Mossless in America is a column featuring interviews with documentary photographers. The series is produced in partnership with Mossless magazine, an experimental photography publication run by Romke Hoogwaerts and Grace Leigh. Romke started Mossless in 2009, as a blog in which he interviewed a different photographer every two days; since 2012 the magazine has produced two print issues, each dealing with a different type of photography. Mossless was featured prominently in the landmark 2012 exhibition Millennium Magazine at the Museum of Modern Art in New York; it is supported by Printed Matter, Inc. Its third issue, a major photographic volume on American documentary photography from the last ten years, titled The United States (2003–2013), was published this spring.Yeon J. Yue is an NYC-based photographer born in Seoul, South Korea, in 1979. After serving alongside US Air Force troops while in the Korean Air Force stationed at Osan Air Base, in the city of Pyeongtaek, South Korea, Yue became interested in documenting the lives of American military families. He came to America to attend Art Center College of Design in Pasadena, California, and went on to receive an MFA in photography from Columbia University. We talked with him about the family album as an art form, life on military bases, and the sometimes sad, ironic beauty of soldiers' domestic lives.VICE: You’re from Seoul, South Korea. When did you move to the United States?Yeon J. Yue: I came to Los Angeles the day after Christmas in 2006. It already has been almost eight years now.Where do you call home?Neither Korea nor the United States. I think we are all thrown around by the world. We often think we are making decisions, but we just do what we can do, live where we are thrown to live. It's all unexpected. Especially after I got married and had my son, where I call home really does not matter to me anymore.At 22 you enlisted in the Korean Air Force to fulfill your national duty and served alongside the US air force for two and a half years. What was that time in your life like?I served my national duty from March of 2001 to September of 2003. Shortly after I joined, 9/11 happened. Actually, the environment of working at the US base was not very new to me, since I lived there for couple of years while my father was serving for his national service. But 9/11 and all its political, financial, and social aftermath was quite striking to a 20-year-old Korean man, and certainly to these young American men and women who lived abroad.I was a troublemaker, though. I didn't like all those strict regulations, or the unfair gap in working conditions between American and Korean military. I remember I was angry all the time. I didn't even know what I was angry about. I fought a lot, I argued with lots of people, both Koreans and Americans. But strangely, some people really liked who I was, what I did, and supported how I thought. It was a very interesting time in my life.After the time you spent with the US Air Force, you started to document the lives of US military families. What about your time serving alongside the US Air Force compelled you to start this series?I became very interested in vernacular photographs and family snapshots when I was living in Glendale, California, attending Art Center College of Design. The family album is very basic form of photography, and I was interested in its unique qualities and characteristics. It has no style. It has no message or direction. It just exists. I liked it. I liked the simplicity of it. So I started to photograph my neighbors. And after a couple of years spent on the West Coast, I decided to study further in an MFA program, and luckily I got accepted at Columbia University. I always wanted to do this cross-country. And I started it as an expanded project of the family album photographs.When I thought about America, and what America meant to me, it always reminded me of my childhood, when I first moved to Osan Air Base: Scary K-9 dogs stood in front of the main gate. Visiting an officer's house that had a nice staircase and a huge fake chandelier above my head. His magic show, where he pulled my mom's underwear out from over her pants, which I thought was very cool. McDonald's signs, Kentucky Fried Chicken signs, and all the drunken soldiers at night. And lastly, the smell of Tide from the laundry.One of our favorite images of yours is Gun in a Vase. The photograph captures a bedside flower arrangement with the gun kind of hidden among the flowers. It’s quite an alarming image. What is the backstory here?It is my friend Tony and Lisa's bedroom. I met him when I was serving at Osan, and he worked many times with me at the main gate. We have been friends ever since. He was 19. I was 22. We both were young. Since he got deployed to Afghanistan, we had not talked for five years. I don't even remember how we got back in touch again, but I remember that the day we talked for the first time after five years. He was on his honeymoon in San Diego.He invited me to Shevlin, Minnesota, where he lives, when I was on a cross-country road trip. I really wanted to meet him, and I decided to sleep in my car for a week to save some money to buy the flight ticket. Luckily it was summer. When I arrived there, it was a surreal experience to me. We all had gotten older, were in our 30s, and our fearless days were gone.The next morning, after Lisa went to work, I saw their bedside. I saw there was gun in the vase next to their honeymoon photograph. I thought that was America. It was sad, but ironically, it was beautiful.What's next for you?I am photographing and filming at acting schools in New York City. I'm also photographing with all kinds of digital cameras for another kind of family portrait, which will be made of photographs of the families near where I live.Yeon J. Yue received an MFA in Visual Arts from Columbia University in 2011. His work has been exhibited in solo shows in New York City and Birmingham, Alabama, and shown in various group exhibitions in Los Angeles, Säo Paulo, and Seoul.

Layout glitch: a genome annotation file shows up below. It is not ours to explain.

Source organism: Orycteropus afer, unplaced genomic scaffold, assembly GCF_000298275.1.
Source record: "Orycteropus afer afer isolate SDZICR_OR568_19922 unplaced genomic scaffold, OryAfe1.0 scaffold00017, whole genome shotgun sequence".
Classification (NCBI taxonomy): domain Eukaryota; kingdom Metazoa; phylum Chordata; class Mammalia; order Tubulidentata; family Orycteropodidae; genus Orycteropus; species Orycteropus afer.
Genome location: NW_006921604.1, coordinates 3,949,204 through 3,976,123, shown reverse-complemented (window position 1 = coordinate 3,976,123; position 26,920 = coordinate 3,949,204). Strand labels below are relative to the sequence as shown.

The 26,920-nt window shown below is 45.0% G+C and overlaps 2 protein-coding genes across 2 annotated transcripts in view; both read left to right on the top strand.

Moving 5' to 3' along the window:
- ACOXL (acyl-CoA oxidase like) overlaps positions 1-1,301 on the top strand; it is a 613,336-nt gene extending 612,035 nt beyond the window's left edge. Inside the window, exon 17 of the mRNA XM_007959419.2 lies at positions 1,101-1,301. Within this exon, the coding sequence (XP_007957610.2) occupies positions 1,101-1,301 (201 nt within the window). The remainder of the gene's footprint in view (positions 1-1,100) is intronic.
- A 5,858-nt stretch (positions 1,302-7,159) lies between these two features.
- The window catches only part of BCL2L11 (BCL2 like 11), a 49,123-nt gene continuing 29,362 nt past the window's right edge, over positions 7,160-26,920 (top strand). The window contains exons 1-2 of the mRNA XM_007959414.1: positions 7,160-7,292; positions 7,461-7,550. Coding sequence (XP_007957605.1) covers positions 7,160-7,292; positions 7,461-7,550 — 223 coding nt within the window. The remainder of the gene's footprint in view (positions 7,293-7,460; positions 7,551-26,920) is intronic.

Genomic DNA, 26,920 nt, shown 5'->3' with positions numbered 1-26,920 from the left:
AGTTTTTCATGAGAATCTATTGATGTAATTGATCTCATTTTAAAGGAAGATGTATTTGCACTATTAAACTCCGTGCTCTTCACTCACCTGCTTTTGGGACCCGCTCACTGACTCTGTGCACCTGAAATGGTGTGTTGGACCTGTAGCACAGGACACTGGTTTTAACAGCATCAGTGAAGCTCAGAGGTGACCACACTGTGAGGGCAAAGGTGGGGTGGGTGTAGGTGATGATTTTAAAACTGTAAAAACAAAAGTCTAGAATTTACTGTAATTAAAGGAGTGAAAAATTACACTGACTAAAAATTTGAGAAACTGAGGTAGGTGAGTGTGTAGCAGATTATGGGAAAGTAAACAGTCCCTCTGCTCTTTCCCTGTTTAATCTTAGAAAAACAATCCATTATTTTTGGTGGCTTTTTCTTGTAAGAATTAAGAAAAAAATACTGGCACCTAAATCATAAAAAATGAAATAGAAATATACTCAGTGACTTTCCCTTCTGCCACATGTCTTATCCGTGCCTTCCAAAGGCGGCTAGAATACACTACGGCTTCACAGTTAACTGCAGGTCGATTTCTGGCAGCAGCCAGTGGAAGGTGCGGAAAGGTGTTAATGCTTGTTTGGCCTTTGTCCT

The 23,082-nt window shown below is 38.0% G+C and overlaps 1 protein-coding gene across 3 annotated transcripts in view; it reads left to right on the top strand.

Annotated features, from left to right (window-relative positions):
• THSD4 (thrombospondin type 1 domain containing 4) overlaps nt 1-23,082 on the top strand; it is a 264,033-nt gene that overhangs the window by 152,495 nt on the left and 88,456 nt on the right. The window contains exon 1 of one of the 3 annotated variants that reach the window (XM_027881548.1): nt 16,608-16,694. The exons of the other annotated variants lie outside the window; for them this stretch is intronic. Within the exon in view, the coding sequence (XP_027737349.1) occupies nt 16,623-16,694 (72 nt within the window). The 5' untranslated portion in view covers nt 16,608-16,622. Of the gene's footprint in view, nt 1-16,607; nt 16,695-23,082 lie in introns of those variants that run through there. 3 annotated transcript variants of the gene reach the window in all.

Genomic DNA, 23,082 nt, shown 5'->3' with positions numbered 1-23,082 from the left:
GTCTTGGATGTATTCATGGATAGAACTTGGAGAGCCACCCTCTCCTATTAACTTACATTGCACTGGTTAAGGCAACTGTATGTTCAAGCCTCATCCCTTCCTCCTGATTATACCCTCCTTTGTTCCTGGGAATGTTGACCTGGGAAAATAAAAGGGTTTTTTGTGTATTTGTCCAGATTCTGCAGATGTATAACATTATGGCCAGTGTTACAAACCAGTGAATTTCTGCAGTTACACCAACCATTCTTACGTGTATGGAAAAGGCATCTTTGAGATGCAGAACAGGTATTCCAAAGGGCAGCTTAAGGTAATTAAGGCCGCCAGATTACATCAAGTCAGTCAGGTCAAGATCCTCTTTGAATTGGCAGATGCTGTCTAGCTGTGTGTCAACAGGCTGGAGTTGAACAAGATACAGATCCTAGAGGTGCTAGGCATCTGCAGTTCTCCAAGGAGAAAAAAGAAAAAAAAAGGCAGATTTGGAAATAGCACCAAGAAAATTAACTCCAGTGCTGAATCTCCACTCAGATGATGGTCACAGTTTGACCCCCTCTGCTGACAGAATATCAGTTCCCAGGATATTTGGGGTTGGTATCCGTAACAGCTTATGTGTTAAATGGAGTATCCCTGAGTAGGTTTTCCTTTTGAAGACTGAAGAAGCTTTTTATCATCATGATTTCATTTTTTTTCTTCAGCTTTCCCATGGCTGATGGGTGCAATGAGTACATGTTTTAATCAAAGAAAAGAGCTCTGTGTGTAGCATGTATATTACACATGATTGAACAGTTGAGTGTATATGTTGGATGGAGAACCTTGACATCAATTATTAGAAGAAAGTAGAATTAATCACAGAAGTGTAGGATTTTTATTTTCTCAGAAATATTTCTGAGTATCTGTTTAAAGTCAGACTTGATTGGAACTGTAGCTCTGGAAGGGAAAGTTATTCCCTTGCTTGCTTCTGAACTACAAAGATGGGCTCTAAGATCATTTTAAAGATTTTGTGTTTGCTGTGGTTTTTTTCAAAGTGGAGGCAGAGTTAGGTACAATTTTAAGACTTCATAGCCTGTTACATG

How did you start photography?